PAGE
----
The Chamber of Digital Commerce goes to bat for a spot bitcoin ETF in The US. Plus, it goes for Chairman Gensler’s throat. The group doesn’t mince phrases within the report titled “The Crypto Conundrum. Why Won’t the SEC Approve a Bitcoin ETF?” The Chamber of Digital Commerce argues that all the requirements that the SEC demanded have been met, but a Bitcoin ETF is as distant from approval as when the Winklevoss twins first requested for it in 2013.

“Since that time, the SEC has rejected each and every application seeking to list a Bitcoin ETF on a national securities exchange, citing a range of concerns that this Report will demonstrate have been fully addressed by asset managers seeking to offer responsible, transparent and regulated bitcoin exposure to retail and institutional investors.”

Earlier than we discover their arguments, you need to know that the Chamber of Digital Commerce defines itself as a “trade association representing the blockchain technology ecosystem. Our mission is to promote the acceptance and use of digital assets and blockchain technologies.” So, regardless of the official-looking identify, it’s not a governmental establishment.

What Does The Chamber Of Digital Commerce Argue?

What video games is the SEC enjoying? Why doesn’t the US have a spot Bitcoin ETF but? “To date, at least 16 different companies have applied to the SEC for the right to offer a Bitcoin ETF to U.S. investors. All such requests have been denied – some multiple times,” the Chamber of Digital Commerce explains. Based on the group, the businesses requesting the ETF have carried out all the pieces of their energy to adjust to the SEC and the reply stays detrimental. 

“Rather than playing a leading role in responsible adoption of new technologies and products, the United States is falling behind the rest of the world, as more countries approve such products. The United States is increasingly seen as being an undesirable place for innovators in the digital asset space to conduct operations due to the current regulatory environment.”

The Chamber of Digital Commerce warns that capital that will’ve been invested within the US was “deployed in other, more innovation-friendly countries.” Different superior economies like “Canada, Germany, Sweden, Switzerland, and most recently, Australia,” have already authorised Bitcoin ETFs. And “to date there have been no reported instances of hacking or theft and no indications of market manipulation relating to these internationally listed Bitcoin ETFs,” the Chamber of Digital Commerce factors out.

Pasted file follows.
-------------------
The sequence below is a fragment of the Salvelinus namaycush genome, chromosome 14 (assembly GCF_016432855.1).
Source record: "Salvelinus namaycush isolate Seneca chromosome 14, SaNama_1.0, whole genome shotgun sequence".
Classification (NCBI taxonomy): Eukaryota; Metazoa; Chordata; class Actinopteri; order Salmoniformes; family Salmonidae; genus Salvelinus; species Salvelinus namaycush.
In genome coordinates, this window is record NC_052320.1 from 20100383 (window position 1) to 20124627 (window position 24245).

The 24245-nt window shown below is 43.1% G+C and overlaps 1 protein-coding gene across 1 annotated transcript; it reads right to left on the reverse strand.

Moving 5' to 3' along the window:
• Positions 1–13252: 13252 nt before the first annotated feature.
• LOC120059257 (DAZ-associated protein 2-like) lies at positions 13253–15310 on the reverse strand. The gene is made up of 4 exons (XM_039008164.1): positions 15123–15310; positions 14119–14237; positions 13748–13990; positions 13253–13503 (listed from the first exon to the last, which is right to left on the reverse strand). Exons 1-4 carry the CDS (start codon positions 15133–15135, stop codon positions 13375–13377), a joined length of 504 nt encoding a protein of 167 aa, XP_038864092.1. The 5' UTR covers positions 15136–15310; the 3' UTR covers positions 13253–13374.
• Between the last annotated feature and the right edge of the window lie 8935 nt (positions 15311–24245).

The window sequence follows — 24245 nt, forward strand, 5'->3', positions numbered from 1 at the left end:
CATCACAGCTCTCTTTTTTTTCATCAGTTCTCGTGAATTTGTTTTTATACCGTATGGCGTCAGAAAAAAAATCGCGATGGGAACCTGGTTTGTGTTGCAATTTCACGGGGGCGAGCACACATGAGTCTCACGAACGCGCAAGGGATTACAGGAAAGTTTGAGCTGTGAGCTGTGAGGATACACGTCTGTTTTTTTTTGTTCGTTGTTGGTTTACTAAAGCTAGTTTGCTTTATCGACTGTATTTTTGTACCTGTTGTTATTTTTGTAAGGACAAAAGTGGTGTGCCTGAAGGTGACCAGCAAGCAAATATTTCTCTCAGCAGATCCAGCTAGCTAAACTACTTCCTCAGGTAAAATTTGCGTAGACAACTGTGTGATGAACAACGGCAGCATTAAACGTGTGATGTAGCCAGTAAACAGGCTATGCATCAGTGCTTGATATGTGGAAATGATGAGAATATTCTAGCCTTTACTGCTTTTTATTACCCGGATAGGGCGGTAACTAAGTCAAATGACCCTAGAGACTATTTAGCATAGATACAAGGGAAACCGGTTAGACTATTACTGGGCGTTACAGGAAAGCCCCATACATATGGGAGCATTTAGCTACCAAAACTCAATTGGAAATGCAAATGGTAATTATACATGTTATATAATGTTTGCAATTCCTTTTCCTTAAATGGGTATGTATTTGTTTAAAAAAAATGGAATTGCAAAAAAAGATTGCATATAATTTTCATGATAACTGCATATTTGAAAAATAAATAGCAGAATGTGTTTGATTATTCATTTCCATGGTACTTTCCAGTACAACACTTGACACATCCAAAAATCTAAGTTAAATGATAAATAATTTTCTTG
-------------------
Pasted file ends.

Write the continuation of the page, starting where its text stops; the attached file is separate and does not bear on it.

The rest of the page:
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The Normal Has Been Met

The Chamber of Digital Commerce quickly takes its gloves off and goes for Chairman Gensler’s throat, “After nearly ten years of working with the SEC on the pursuit of a Bitcoin ETF, few market participants believe the true reason the SEC continues to issue denials on Bitcoin ETF applications has much connection to the legal standards the SEC cites in its denials.” Because the Chamber of Digital Commerce sees it, the usual has been met.

The group gives a principle:

“There is broad consensus that Chairman Gensler is now seeking oversight of the cryptocurrency exchanges through the SEC’s own rulemaking mechanism. In a February 2022 interview, SEC Commissioner Peirce echoed the widespread belief about Chairman Gensler’s intentions: “I think [Chairman Gensler] is trying to pull those crypto platforms into our orbit,” she mentioned.”

The Chamber of Digital Commerce additionally gives a surprisingly daring answer:

“Litigating against the SEC, once considered an unthinkable approach, is now one of the most viable options for eventually getting a Bitcoin ETF to market. However, litigation is inherently uncertain and litigating against the government is notoriously time consuming and expensive.”

Pictures fired.

The Chamber of Digital Commerce Vs. Chairman Gensler

In case anybody missed their accusation the primary time, the Chamber of Digital Commerce explains its principle another time. With much more element:

“It is becoming clear that Chairman Gensler does not intend to approve a Bitcoin ETF until the SEC’s authority to regulate is expanded to cover the cryptocurrency exchanges, whether that be through legislation, unilateral SEC rulemaking or SEC enforcement actions, creating a belief among market participants that the true pretext for the application denials is not based on any unmet legal standard but rather as a means of effectuating a jurisdictional land grab.”

The group finishes its examine with preventing phrases:

“Unfortunately, it is becoming increasingly probable that it will take litigation or focused efforts by Congress to break through the SEC’s increasingly arbitrary and unwarranted treatment of this important investment product.”

So yeah, the Chamber of Digital Commerce doesn’t mess around. Even when its study additionally reads as a determined plea for validation. The group nonetheless went for the Chairman’s throat, and that counts.

Featured Picture by Sergei Tokmakov, Esq. Terms.Law from Pixabay| Charts by TradingView

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